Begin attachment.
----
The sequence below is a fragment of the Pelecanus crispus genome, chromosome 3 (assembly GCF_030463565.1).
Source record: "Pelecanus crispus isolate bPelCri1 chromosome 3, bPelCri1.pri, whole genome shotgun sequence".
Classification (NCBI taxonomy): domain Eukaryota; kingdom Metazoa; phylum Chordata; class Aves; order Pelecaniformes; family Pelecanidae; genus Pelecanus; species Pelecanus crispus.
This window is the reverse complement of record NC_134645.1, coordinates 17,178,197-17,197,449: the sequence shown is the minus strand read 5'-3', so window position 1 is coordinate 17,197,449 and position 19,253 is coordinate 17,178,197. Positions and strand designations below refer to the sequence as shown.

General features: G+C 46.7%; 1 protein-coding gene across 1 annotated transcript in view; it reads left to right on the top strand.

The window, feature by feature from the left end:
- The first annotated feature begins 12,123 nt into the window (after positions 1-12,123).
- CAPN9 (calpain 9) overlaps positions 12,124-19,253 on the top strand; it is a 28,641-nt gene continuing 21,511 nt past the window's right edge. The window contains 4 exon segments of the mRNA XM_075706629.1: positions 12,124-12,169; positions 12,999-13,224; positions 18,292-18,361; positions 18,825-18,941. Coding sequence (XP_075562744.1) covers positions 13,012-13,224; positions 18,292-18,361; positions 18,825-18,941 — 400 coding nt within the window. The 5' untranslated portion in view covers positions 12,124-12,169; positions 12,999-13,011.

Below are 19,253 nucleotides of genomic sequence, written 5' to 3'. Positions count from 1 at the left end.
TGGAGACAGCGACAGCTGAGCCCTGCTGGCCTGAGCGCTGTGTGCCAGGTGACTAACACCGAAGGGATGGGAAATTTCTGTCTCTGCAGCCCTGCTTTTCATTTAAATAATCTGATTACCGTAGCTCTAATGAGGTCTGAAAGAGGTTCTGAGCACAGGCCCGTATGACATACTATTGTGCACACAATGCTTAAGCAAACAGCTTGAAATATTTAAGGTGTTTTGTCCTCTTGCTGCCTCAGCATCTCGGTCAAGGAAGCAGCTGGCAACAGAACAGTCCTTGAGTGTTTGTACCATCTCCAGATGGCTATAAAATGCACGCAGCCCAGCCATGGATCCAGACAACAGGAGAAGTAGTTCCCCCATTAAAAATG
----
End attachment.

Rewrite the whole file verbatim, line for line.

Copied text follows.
The sequence below is a fragment of the Pelecanus crispus genome, chromosome 3 (assembly GCF_030463565.1).
Source record: "Pelecanus crispus isolate bPelCri1 chromosome 3, bPelCri1.pri, whole genome shotgun sequence".
Classification (NCBI taxonomy): domain Eukaryota; kingdom Metazoa; phylum Chordata; class Aves; order Pelecaniformes; family Pelecanidae; genus Pelecanus; species Pelecanus crispus.
This window is the reverse complement of record NC_134645.1, coordinates 17,178,197-17,197,449: the sequence shown is the minus strand read 5'-3', so window position 1 is coordinate 17,197,449 and position 19,253 is coordinate 17,178,197. Positions and strand designations below refer to the sequence as shown.

General features: G+C 46.7%; 1 protein-coding gene across 1 annotated transcript in view; it reads left to right on the top strand.

The window, feature by feature from the left end:
- The first annotated feature begins 12,123 nt into the window (after positions 1-12,123).
- CAPN9 (calpain 9) overlaps positions 12,124-19,253 on the top strand; it is a 28,641-nt gene continuing 21,511 nt past the window's right edge. The window contains 4 exon segments of the mRNA XM_075706629.1: positions 12,124-12,169; positions 12,999-13,224; positions 18,292-18,361; positions 18,825-18,941. Coding sequence (XP_075562744.1) covers positions 13,012-13,224; positions 18,292-18,361; positions 18,825-18,941 — 400 coding nt within the window. The 5' untranslated portion in view covers positions 12,124-12,169; positions 12,999-13,011.

Below are 19,253 nucleotides of genomic sequence, written 5' to 3'. Positions count from 1 at the left end.
TGGAGACAGCGACAGCTGAGCCCTGCTGGCCTGAGCGCTGTGTGCCAGGTGACTAACACCGAAGGGATGGGAAATTTCTGTCTCTGCAGCCCTGCTTTTCATTTAAATAATCTGATTACCGTAGCTCTAATGAGGTCTGAAAGAGGTTCTGAGCACAGGCCCGTATGACATACTATTGTGCACACAATGCTTAAGCAAACAGCTTGAAATATTTAAGGTGTTTTGTCCTCTTGCTGCCTCAGCATCTCGGTCAAGGAAGCAGCTGGCAACAGAACAGTCCTTGAGTGTTTGTACCATCTCCAGATGGCTATAAAATGCACGCAGCCCAGCCATGGATCCAGACAACAGGAGAAGTAGTTCCCCCATTAAAAATG